The Weather Channel's Eric Fisher says the dry conditions affecting half of the country will have enormous financial implications.
About 200 million Americans once again saw furnace-like temperatures as the latest heat wave slammed the Midwest and Northeast.
Heat advisories were issued Tuesday throughout those areas. Detroit, for example, matched its record of 101 degrees for a July 17 (set in 1887) -- and it felt like 105, the National Weather Service reported.
Chicago reached 99 degrees and it felt like 102, while New York City topped out at 94 degrees.
"The jet stream has been way up to the north in the midsection of the country," TODAY meteorologist Al Roker said Tuesday. It's being kept there by what's called an upper-level ridge, and that's keeping that section of the U.S. very warm, he added.
The jet stream will drop a bit farther south next week but overall the ridge trapping heat will continue into next week, dire news for drought-hit farmers and ranchers. "There's no relief in sight for at least the next week from drought," Roker said.
As the U.S. experiences another heat wave, farmers are being hit hard by the worst drought conditions recorded since 1956 and consumers can expect to see corn prices rising. The Weather Channel's Eric Fisher reports.
The heat-trapping ridge will also "stretch out" to the west over the next week, Roker added.
Storms will bring some relief to the upper Midwest, but not enough to put a dent in the drought.
In Chicago, the cool front should move in Tuesday night after two days around 100. Last week, the city saw three straight days of triple-digit temperatures -- and a Lake Michigan with 80-degree water along the beaches.
In New York City, the heat wave will break by Wednesday evening with the arrival of strong thunderstorms.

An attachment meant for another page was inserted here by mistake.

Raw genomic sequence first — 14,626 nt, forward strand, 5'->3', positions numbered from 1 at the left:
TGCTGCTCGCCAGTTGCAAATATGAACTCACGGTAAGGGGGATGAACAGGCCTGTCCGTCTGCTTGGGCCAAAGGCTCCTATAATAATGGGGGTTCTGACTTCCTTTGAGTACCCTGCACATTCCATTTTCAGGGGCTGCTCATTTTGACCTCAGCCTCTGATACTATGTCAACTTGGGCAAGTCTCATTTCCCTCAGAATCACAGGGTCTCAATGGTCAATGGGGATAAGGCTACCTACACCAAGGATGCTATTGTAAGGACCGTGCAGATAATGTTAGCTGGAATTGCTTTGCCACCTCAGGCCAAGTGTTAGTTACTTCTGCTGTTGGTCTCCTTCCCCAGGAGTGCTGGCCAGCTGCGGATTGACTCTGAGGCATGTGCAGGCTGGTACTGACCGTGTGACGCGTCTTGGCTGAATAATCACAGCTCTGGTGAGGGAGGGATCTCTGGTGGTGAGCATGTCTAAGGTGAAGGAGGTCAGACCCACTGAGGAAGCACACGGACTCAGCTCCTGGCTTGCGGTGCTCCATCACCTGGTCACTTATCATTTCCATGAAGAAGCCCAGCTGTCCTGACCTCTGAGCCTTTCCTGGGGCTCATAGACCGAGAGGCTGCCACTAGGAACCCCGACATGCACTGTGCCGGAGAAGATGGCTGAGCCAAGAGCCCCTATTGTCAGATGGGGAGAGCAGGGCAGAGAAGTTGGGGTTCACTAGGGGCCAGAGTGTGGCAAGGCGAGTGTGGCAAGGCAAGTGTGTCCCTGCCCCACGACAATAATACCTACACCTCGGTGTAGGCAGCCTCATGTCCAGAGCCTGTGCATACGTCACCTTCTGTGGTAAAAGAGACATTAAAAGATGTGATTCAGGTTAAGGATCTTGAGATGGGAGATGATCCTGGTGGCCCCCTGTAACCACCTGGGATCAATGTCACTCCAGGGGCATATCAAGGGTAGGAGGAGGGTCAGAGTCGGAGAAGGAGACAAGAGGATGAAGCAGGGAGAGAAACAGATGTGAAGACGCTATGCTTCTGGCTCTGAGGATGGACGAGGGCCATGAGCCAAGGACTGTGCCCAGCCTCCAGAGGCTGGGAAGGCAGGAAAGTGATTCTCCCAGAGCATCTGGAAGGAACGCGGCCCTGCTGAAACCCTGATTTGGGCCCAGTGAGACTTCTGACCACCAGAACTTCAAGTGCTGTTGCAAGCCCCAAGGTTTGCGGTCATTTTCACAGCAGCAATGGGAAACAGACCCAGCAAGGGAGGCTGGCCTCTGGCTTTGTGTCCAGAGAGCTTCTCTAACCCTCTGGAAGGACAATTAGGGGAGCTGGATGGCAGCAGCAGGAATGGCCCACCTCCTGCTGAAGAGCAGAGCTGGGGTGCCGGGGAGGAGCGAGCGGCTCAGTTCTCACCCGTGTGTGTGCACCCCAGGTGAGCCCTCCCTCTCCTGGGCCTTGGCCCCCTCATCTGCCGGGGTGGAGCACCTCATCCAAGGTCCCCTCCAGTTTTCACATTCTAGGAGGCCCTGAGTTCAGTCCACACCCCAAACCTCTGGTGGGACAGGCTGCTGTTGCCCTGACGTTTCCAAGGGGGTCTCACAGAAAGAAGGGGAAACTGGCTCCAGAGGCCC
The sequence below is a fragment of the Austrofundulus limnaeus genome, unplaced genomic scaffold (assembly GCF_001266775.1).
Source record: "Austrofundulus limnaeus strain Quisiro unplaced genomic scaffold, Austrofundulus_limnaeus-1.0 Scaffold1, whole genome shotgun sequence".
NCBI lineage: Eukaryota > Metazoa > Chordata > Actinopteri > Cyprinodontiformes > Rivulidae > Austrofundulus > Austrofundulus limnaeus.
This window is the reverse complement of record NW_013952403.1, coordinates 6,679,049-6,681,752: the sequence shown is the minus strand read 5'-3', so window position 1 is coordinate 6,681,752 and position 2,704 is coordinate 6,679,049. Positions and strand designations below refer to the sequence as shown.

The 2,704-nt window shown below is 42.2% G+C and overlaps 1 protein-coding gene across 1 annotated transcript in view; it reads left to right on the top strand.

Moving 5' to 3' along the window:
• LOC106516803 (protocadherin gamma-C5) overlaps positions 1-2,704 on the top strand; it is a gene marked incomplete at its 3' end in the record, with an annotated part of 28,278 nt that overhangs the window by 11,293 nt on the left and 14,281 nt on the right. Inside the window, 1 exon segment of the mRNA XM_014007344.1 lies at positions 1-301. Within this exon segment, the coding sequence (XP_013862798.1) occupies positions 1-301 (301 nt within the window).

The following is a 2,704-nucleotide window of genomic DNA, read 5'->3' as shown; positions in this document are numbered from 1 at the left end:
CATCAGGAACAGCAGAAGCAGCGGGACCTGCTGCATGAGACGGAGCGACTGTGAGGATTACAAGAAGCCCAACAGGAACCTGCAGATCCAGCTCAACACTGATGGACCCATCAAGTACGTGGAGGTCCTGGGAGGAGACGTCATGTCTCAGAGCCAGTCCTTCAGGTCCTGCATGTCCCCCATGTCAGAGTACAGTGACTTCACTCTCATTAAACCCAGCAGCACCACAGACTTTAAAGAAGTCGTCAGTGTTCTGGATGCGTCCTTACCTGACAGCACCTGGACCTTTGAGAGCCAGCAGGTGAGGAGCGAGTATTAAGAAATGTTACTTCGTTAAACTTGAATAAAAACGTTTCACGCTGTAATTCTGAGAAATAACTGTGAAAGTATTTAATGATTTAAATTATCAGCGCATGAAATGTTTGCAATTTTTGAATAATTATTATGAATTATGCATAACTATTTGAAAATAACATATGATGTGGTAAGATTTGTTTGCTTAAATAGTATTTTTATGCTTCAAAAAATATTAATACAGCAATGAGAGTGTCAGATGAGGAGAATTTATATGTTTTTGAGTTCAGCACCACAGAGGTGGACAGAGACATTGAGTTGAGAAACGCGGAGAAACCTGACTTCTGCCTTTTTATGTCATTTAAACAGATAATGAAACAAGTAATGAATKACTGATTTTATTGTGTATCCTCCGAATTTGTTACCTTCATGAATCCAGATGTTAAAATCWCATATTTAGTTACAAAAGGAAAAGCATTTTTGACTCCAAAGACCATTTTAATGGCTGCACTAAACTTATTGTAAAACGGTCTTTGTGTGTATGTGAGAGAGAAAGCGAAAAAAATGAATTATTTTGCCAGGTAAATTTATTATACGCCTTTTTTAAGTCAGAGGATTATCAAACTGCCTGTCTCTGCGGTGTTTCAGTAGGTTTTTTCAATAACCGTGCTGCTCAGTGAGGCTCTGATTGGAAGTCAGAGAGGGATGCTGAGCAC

New York is in its fourth heat wave of the summer, NBCNewYork.com reported Tuesday, and Central Park has already hit 90 degrees or higher 13 times this summer -- nearly the 15 days it averages for an entire summer.
On the upside, there's still a long way to go to break Central Park's record of 39 days, set in 1993 and 1991.
Newark, N.J., has seen 18 days at 90 degrees or higher; LaGuardia Airport 17, NBCNewYork.com added.
Chicago has had it even worse: 28 days above 90 -- on track to top its record for a summer, 47 days in the 90s in 1988, WBBM-TV reported.
Washington, D.C., has had 26 days above 90 -- way ahead of its 16-17 days for this time of year, NBCWashington.com reported.
Besides scores of cities reporting record daily highs this month, several have also posted record temperatures for any day in July. Among them, reported The Weather Channel's Eric Fisher, are Chicago, Denver, Indianapolis, St. Louis and Washington, D.C.
Boston nearly joined that list on Tuesday, reaching 96 degrees -- just 2 shy of its July record.
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